Sunday, April 18, 2010

Tonight's Movie: The Heavenly Body (1944)

THE HEAVENLY BODY stars one of my favorite actors, William Powell, and one of my favorite actresses, Hedy Lamarr. They are always pleasant company to have on screen, but that's pretty much all that can be said for this very lightweight marital comedy.

This is a film I recall watching as a teenager on Ben Hunter's Movie Matinee on Ch. 11 in Los Angeles. It was fun to revisit it for the first time in many years. I didn't remember much about the film, which perhaps isn't surprising given the flimsy plot.

Astronomer William Whitley (Powell) has been happily married to Vicky (Lamarr) for two years. Bill is busy working nights at the observatory, discovering a new comet, and he sleeps during the day. The idle, gullible Vicky falls under the sway of astrology, due to the influence of her neighbor (Spring Byington) and an astrologer (Fay Bainter). Vicky becomes convinced that it's "written in the stars" that she is meant to leave Bill for a handsome air raid warden, Lloyd (James Craig).

Lamarr plays the part with such wide-eyed innocence that she doesn't come off as hateful for wanting to leave her loving (if preoccupied) husband...she's just very, very silly, which is exasperating. Fortunately for the movie, Lamarr is on camera a large percentage of the time; she's absolutely gorgeous, dressed in beautiful creations by Irene, and it's hard to dislike the film too much while she's smiling on the screen.

It's rather hard to understand how Bill could constantly ignore a woman as beautiful as Vicky!  Powell, of course, is a wonderful farceur, and he finally gets a chance to do his thing during a vodka-drinking scene near the end of the film. Until this scene Bill never drinks alcohol, which seems to be a tweak of Powell's THIN MAN character, legendary imbiber Nick Charles; another amusing nod to the THIN MAN has Bill calling his imaginary pal "Nick" on the phone at one point.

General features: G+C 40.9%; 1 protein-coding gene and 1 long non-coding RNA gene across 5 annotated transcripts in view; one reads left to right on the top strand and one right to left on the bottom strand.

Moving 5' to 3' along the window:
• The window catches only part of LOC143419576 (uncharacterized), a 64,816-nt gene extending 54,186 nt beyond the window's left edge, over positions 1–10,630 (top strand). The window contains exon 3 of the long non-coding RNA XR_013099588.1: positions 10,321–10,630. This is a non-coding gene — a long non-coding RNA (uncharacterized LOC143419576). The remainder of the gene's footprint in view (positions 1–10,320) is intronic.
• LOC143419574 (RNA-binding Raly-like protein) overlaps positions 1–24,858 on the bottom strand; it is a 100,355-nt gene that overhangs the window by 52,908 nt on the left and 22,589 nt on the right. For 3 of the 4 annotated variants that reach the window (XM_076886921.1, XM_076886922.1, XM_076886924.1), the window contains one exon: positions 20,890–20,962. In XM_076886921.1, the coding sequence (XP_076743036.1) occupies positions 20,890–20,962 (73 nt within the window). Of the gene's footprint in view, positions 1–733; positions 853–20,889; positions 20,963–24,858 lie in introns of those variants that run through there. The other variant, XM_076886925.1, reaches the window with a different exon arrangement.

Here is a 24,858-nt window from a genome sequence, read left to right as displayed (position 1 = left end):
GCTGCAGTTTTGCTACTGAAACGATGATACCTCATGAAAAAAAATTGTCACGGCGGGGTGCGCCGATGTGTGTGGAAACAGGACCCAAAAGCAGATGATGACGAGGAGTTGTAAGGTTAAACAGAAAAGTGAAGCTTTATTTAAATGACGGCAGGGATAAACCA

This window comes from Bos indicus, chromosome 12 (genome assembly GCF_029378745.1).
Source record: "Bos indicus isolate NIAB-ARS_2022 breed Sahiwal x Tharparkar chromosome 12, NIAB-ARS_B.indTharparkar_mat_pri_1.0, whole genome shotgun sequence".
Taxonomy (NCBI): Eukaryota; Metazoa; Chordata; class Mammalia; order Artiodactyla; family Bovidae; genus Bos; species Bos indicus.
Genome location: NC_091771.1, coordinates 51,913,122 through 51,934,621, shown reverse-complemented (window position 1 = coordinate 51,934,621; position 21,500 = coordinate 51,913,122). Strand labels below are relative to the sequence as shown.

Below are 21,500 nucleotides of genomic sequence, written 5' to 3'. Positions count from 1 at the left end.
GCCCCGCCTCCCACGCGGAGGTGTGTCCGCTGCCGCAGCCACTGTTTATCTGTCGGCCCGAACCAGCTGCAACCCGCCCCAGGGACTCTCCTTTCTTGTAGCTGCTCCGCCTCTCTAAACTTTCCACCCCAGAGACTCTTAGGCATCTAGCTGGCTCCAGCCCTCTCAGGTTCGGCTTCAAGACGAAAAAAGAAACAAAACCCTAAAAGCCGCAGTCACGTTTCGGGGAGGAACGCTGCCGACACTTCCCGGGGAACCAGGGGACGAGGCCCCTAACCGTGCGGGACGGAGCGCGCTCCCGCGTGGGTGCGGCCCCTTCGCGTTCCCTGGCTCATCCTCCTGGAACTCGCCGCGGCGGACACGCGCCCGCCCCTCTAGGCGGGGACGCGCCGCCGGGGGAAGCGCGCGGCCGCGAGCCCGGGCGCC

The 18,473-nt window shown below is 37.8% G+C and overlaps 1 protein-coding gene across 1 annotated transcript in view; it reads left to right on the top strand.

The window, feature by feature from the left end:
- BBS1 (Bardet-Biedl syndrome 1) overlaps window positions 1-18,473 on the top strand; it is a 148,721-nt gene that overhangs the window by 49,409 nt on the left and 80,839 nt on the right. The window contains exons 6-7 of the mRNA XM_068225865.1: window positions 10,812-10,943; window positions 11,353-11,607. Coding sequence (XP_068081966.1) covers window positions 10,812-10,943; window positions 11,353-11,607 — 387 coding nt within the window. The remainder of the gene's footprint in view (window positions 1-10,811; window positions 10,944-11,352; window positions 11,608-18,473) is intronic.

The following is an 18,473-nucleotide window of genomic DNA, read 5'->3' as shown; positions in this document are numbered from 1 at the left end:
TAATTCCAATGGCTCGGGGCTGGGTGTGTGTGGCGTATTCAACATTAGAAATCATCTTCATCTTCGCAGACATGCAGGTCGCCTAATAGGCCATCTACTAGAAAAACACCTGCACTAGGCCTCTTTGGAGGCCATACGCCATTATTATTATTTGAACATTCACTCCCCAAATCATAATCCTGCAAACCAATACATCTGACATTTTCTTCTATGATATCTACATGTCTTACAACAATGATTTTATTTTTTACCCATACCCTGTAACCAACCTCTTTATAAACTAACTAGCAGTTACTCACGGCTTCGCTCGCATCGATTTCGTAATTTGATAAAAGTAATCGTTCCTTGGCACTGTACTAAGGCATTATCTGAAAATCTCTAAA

The most interesting aspects of the film are perhaps the brief references to wartime conditions, including air raid wardens, shades over windows at night, and gas labels on automobiles. When Bill walks out on Vicky, he huffily tells her to send him his ration book! Hoarding rations also plays into the storyline. The print shown on TCM ended with a card telling audiences the film would be shown to their loved ones in the service overseas, courtesy of the motion picture industry.

Otherwise, it's 95 minutes of pretty dry going. Powell and Lamarr fans will want to give it a look at some point, but don't expect more than a very mild, handsome-looking diversion, with classy MGM production values including beautiful black and white cinematography by Robert Planck and the uncredited William H. Daniels.

Powell and Lamarr's characters live on an MGM backlot street seen in SMALL TOWN GIRL (1953), with a large church at the end of the block.

The supporting cast includes Henry O'Neill, Morris Ankrum, Arthur Space, Marietta Canty, Connie Gilchrist, Phyllis Kennedy, and Robert Sully.

THE HEAVENLY BODY was directed by Alexander Hall, who directed many romantic comedies including THE DOCTOR TAKES A WIFE (1940), HERE COMES MR. JORDAN (1941), and BEDTIME STORY (1941). This was not one of his better efforts, though I think he did his best given the weak material he had to work with.

This film can be seen from time to time on Turner Classic Movies. The trailer is here.

THE HEAVENLY BODY is available on DVD-R from the Warner Archive.


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